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Downtown Scottsdale Chiropractor’s Answer

Sticky note reminder to get flu shotAre you a ‘yes’ to flu shots, or a ‘no’?   My answer to the question has always been ‘it depends’.

I had my first flu shot last year.  The ‘it depends’  that weighed in that direction?. I was going to be in frequent proximity to someone whose health was vulnerable.

Can you still get the flu if you have been vaccinated?

Yes. and that is partly why there is such controversy surrounding whether to get it or not.  If the strain you are vaccinated with is not the strain you are exposed to, you can get the flu. If your immune system is weak, you can still get the flu.  Proponents of the flu shot will tell you that you will get a less severe dose.  I am not sure there is research to support that view, however.  As a physician, I have not judged either way, but always ask, “Is that ALL you are going to do to  protect yourself through the winter season?”

So, the Flu Shot.

The strains of virus used to make the vaccine are selected from those strains occurring in the Southern Hemisphere, where their winter precedes ours. It is a best guess scenario.  Some years are a better guess than others.  Last year was not a good guess, according to the reports.

A concern…Flu shots contain a variety of preservatives.  The most notorious, and dangerous being Thimerosal, which contains Mercury.  There are now Thimerosal-free vaccines, so I would highly recommend going to a location that can offer this.  For most, the risk is small, but  our systems are unique to each one of us, and sensitivities vary.

If you are a ‘yes’ to the Flu Shot…  Before you go…

Make sure you are well rested and well hydrated.  Prepare with a clean diet the week before. Plenty of antioxidant fresh fruits and veggies, and a diet lower in sugar and refined carbohydrates.  Do not get the shot if you are already sick.

If you do get the shot, you are not off the hook for good preventative care.  It is not a magic shield.

If you are a ‘no’ to the Flu Shot…

You need a plan that you can commit to.  There are many options, so I suggest you hone in on a few and make them non-negotiable.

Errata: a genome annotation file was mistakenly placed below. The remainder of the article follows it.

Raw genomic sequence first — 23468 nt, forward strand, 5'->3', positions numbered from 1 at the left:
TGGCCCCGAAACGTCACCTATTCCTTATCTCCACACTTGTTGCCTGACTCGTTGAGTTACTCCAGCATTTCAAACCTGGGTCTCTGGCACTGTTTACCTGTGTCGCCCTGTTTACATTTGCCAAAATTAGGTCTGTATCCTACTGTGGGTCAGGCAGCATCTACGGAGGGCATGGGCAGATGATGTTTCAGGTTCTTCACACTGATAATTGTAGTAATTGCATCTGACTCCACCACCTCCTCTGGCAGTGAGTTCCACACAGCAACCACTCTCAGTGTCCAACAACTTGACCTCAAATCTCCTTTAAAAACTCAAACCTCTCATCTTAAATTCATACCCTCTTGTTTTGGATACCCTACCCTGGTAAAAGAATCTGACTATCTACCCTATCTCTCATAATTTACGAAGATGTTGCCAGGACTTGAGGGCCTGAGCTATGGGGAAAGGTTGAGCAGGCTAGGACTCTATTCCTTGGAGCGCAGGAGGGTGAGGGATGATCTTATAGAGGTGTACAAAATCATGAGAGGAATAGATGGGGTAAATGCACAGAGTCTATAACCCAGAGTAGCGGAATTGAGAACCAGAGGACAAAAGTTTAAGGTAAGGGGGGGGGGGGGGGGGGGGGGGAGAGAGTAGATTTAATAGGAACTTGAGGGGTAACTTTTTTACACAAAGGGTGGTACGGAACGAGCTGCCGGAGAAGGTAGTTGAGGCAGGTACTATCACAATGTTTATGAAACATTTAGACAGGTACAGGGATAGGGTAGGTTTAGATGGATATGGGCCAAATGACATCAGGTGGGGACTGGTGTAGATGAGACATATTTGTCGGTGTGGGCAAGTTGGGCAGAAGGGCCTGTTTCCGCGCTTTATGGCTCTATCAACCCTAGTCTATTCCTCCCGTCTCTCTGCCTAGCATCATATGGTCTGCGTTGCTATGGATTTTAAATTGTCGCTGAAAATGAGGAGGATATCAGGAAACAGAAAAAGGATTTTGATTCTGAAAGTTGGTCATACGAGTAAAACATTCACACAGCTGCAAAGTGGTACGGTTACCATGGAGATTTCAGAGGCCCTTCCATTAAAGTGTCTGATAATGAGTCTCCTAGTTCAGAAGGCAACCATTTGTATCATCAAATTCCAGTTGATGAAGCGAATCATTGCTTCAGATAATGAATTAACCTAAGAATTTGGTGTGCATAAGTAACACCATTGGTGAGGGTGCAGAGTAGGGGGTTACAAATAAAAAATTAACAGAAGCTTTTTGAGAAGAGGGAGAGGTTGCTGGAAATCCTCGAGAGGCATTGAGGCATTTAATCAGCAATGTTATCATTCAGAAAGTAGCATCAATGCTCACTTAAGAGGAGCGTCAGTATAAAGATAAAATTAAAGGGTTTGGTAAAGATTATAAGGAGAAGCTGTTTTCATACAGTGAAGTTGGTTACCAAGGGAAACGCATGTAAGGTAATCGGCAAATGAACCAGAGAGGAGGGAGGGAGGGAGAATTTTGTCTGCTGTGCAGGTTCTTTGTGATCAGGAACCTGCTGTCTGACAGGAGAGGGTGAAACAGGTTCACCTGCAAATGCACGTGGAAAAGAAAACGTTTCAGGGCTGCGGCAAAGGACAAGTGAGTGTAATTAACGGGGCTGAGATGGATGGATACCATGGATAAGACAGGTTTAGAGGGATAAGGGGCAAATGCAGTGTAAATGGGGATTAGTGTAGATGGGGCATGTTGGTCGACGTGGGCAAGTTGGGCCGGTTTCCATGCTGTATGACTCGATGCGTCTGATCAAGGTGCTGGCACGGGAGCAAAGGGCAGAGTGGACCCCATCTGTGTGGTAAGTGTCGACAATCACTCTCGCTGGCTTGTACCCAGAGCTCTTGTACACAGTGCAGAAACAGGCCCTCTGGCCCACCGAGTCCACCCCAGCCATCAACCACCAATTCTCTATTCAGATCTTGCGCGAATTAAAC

1. Protect your sleep.  Regular sleep periods that afford you 7 ½  to 8 ½  hours of good rest.  Have a ‘bed-time’.  It worked for the kids, it will work for you!
  2. Some form of exercise that you enjoy.  A regular  20 to 30-minute brisk walk or a more rigorous regimen if you are up for it.  A class with a friend might help it happen.
  3. Familiarize yourself with the concepts of Clean Eating, and do your best.  Basically, a diet high in fresh fruits and vegetables, low in sugar and refined carbs, and choose clean, lean meats and fish.
  4. Add some well-chosen  supplements.  You may need  help with this.  A good start might include a Multi vitamin, Vitamin C, Fish Oil, Probiotics that include Bifidobacteria and Lactobacillus, and Vitamin D.
  5. Know  your Vitamin D status.   We are more vulnerable to colds and flu during the winter when our D levels are at their lowest, and those with more robust levels appear to get fewer episodes of colds and flu.   Since most of us spend little time exposed to sun we tend to be chronically low.  Vitamin D is not known as a treatment for flu, rather you would want to have it already present going into the season.  Bottom line on this… people with adequate levels of D get fewer colds and flu.  If you don’t know your level, get tested.  Supplement if your level is below optimum. (In 2011 a study reported in the British Journal of Nutrition evaluated Vitamin D levels and respiratory illnesses.  They found that  for every 4 ng/ml  increase in Vitamin D there was a 7 percent decrease in the incidence of influenza.)
  6. Get outdoors while the weather is lovely.
  7. Spend time with those you love.
  8. Laugh often.  It is a great boost to the immune system.

If you do crash and burn…

Chicken soupMake Chicken Soup.  Seriously.  There is science behind the ingredients.  The chicken contains carnosine, which reportedly can damp an inflammatory response.  Garlic’s sulphur containing compounds appear to have antiviral properties.  Onions contain Quercetin… also antiviral.  A little fresh Ginger will up the anti-inflammatory effect…  Add some carrots and other veggies for anti oxidants and vitamin A.  Then, of course, it is nice and hot.  Researchers found that warm liquids helped move fluids through the body and chicken soup did a better job than just water or juices.

If it is made by someone who loves you… even better!

Call Powell Clinic at (480) 990-0664 to schedule your consultation today!